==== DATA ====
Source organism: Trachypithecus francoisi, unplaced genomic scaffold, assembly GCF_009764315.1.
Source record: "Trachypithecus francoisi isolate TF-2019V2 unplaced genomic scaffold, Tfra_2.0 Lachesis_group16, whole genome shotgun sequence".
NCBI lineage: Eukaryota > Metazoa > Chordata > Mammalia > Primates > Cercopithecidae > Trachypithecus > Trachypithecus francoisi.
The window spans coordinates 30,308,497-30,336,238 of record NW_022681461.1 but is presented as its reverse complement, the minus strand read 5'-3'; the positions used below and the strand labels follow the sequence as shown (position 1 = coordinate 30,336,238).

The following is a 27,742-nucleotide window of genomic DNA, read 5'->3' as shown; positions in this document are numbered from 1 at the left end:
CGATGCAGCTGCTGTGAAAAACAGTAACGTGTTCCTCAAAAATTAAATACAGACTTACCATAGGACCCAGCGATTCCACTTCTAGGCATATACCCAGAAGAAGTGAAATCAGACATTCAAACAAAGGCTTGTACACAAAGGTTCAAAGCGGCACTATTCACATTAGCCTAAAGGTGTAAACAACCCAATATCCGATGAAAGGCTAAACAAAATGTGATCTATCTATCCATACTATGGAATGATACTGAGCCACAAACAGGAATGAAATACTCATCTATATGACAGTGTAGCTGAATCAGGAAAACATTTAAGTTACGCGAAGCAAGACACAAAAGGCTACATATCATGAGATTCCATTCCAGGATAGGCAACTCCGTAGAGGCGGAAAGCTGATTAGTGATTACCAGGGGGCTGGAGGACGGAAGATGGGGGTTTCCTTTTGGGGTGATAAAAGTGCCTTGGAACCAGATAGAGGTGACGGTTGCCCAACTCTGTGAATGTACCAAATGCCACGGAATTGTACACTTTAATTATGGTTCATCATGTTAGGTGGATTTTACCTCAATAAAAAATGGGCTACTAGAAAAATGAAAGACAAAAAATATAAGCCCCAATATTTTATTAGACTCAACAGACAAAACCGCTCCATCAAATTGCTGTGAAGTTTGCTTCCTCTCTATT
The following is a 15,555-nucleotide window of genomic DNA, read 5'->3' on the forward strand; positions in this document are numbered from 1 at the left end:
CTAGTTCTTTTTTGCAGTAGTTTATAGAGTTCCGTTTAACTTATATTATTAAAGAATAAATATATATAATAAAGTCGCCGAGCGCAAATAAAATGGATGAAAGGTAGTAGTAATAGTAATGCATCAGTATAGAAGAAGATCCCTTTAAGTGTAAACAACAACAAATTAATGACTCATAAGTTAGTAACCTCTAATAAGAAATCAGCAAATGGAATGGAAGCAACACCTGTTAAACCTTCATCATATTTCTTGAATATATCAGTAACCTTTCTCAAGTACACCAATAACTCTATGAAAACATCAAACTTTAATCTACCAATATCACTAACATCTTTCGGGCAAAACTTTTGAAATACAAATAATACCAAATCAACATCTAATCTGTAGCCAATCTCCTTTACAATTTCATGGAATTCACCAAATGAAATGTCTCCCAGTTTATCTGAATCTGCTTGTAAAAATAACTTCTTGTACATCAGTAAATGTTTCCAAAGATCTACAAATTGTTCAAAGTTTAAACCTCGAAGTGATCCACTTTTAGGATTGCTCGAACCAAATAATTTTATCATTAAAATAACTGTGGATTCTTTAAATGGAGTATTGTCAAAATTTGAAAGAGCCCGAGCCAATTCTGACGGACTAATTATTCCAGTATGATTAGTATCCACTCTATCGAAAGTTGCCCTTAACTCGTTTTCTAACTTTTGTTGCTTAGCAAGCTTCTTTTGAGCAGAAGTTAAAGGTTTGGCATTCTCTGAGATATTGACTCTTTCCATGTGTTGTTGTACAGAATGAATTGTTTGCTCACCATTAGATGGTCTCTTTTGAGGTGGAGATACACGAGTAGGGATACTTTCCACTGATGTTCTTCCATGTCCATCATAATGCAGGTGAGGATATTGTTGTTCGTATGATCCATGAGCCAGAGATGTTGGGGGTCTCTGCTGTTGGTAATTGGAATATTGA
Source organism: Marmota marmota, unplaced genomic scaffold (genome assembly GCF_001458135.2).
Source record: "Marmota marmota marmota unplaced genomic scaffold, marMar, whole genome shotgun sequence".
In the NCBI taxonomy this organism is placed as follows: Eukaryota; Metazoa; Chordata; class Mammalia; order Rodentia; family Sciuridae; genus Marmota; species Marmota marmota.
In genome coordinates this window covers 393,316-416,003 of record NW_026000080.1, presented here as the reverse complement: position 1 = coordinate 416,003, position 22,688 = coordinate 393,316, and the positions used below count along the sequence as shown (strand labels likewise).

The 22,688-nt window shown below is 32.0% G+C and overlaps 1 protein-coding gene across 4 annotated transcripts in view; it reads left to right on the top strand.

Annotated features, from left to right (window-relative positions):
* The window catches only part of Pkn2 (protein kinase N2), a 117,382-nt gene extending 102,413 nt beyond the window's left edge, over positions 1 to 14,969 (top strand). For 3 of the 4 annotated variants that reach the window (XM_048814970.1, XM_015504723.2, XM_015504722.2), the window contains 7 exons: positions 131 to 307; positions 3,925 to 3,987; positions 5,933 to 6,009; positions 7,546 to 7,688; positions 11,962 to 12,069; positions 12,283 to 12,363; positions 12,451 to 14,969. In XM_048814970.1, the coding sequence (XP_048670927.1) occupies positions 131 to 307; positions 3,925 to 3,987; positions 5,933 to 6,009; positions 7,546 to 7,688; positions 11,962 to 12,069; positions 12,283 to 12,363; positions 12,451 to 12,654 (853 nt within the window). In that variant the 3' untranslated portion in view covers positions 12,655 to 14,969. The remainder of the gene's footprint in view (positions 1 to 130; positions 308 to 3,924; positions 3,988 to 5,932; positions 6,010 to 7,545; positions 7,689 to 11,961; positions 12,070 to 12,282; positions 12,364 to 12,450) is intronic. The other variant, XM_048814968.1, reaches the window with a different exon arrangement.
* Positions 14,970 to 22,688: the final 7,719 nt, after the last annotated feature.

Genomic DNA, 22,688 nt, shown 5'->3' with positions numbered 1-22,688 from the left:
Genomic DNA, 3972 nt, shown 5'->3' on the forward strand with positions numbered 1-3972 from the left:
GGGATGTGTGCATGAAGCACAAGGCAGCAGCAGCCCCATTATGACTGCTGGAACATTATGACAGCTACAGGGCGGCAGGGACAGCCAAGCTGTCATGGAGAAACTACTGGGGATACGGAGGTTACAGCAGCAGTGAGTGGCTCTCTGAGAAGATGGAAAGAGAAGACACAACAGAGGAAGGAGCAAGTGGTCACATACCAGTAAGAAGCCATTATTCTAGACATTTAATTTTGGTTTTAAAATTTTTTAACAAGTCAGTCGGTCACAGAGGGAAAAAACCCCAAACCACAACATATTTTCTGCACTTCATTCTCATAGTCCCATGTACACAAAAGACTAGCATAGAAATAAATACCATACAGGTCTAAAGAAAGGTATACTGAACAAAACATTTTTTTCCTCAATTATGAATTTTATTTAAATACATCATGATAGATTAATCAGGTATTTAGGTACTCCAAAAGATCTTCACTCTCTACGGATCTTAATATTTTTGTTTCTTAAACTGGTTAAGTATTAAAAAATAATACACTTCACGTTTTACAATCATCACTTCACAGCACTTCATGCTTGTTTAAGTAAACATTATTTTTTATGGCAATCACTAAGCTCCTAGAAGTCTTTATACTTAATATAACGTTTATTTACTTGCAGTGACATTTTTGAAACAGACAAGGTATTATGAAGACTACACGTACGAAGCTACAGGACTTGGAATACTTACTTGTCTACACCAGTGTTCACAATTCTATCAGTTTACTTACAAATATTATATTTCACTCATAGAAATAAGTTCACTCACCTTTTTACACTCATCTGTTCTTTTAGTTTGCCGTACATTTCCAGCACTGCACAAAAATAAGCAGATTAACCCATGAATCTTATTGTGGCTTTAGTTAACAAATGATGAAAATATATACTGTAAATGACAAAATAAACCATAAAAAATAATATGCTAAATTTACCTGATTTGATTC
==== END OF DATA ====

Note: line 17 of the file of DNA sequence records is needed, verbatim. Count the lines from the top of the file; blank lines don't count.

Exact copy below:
Genomic DNA, 22,688 nt, shown 5'->3' with positions numbered 1-22,688 from the left: